The bill on localities will be sponsored by Sen. Creigh Deeds, D-Bath, and Del. Sally Hudson, D-Charlottesville. The bill on the Lee statute will be sponsored by Sen. Louise Lucas, D-Portsmouth, and Del. Jeion Ward, D-Hampton.
Northam’s announcement comes after nationwide tensions over Confederate memorials reached a boiling point in Virginia with a 2017 white nationalist protest in Charlottesville that left one woman dead.
The Richmond City Council on Monday asked the state for authority to decide the fate of its Confederate iconography.
Northam’s package on the issue, sponsored by leaders of the Virginia Legislative Black Caucus, toes the line between groups that want to see the statues and memorials preserved as symbols of history and heritage, and those who argue that they are vestiges of a racist past that still has supporters.
In an interview with The Associated Press, House Minority Leader Todd Gilbert, R-Shenandoah, indicated that Confederate statues are not a top priority for his caucus, but he warned about setting a precedent.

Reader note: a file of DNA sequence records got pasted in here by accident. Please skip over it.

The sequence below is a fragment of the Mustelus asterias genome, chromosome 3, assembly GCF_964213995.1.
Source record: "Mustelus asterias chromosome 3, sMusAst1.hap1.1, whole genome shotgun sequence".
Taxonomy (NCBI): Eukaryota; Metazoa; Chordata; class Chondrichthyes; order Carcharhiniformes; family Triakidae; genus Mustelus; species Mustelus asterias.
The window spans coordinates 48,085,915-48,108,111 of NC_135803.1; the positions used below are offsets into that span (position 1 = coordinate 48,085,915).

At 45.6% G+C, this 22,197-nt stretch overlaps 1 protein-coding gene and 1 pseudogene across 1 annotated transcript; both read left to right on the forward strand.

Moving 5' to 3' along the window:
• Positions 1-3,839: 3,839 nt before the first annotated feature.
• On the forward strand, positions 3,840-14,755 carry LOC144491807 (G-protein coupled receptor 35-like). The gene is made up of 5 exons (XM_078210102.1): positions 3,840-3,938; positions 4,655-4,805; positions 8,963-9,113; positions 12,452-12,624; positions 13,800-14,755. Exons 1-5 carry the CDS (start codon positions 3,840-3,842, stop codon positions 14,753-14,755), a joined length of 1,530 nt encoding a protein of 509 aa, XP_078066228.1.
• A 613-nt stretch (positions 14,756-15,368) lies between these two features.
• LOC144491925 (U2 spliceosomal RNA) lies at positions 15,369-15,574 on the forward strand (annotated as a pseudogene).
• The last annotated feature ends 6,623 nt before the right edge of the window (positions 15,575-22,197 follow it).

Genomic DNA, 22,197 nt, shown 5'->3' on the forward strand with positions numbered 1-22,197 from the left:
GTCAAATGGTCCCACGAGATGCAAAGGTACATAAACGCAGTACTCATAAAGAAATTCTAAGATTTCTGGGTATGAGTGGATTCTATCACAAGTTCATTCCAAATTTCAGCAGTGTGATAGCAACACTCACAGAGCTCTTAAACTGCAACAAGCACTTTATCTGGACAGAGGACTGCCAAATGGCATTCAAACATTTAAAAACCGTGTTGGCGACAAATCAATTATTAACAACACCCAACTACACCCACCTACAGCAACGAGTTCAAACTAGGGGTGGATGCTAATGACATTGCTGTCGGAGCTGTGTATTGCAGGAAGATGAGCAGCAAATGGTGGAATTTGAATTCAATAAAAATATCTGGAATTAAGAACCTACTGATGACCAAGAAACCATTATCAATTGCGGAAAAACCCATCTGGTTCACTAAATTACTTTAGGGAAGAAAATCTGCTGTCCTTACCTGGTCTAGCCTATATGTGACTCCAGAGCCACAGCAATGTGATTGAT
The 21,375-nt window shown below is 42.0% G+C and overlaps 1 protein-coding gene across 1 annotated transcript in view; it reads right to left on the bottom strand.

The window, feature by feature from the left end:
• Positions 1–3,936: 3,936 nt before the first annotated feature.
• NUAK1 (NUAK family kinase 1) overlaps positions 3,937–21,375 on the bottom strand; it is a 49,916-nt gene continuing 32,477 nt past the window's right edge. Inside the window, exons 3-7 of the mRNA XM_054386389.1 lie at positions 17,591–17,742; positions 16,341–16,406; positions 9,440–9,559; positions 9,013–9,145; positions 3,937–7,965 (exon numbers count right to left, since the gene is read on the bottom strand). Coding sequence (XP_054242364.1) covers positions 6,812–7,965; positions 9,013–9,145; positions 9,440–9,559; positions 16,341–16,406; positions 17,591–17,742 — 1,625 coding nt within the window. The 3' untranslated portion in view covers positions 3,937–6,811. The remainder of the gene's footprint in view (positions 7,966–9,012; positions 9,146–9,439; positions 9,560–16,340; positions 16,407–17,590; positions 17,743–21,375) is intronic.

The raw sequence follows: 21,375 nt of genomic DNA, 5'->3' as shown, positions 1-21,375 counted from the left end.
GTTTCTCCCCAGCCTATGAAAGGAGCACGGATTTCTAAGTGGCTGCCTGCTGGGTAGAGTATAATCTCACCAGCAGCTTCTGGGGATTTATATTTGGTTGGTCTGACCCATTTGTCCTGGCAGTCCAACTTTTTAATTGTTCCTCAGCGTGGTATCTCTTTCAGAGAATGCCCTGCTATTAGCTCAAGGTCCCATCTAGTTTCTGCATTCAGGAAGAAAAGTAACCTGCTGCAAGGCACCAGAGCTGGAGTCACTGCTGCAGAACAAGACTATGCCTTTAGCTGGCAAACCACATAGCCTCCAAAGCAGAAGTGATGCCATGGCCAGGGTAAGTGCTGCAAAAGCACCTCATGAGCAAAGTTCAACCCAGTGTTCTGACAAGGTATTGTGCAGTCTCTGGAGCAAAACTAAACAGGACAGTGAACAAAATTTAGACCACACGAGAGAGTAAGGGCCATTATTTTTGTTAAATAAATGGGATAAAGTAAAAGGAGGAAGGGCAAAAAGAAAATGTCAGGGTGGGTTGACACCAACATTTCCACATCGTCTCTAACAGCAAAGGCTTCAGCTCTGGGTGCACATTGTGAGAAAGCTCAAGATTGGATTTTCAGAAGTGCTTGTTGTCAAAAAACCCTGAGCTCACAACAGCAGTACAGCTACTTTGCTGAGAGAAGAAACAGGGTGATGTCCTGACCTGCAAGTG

“We could go after Woodrow Wilson before this is over. I mean, he was one of the biggest racist presidents in U.S. history,” Gilbert said of the 28th president. “Where this ends, I don’t know.”
Alongside members of the Legislative Black Caucus, Northam also announced funding for the maintenance and improvement of African American cemeteries, which Northam said have suffered from racism.
Del. Delores McQuinn, D-Richmond, will sponsor legislation with Sen. Mamie Locke, D-Hampton, to support the maintenance of African American cemeteries. McQuinn said the money will help bring the “appropriate dignity and respect that all sacred burial grounds are due.”
Northam is also proposing preservation of historic sites, like the Freedom House museum in Alexandria, which will receive $2.4 million for preservation and expansion. Northam is also asking for funding for new highway markers on African American history and other “diverse stories.”
The museum, located in a building that once was headquarters for a large slave trading firm, says it uses first-person accounts of enslaved people and details from the business to detail “the harsh reality of the domestic slave trade and Alexandria’s role.” The Northern Virginia Urban League now owns the building.
“We have more than 2,700 markers around the state, but only 300 of them tell stories about African Americans or fewer tell stories about other groups in Virginia,” such as LGBTQ people or Asian Americans, Northam said.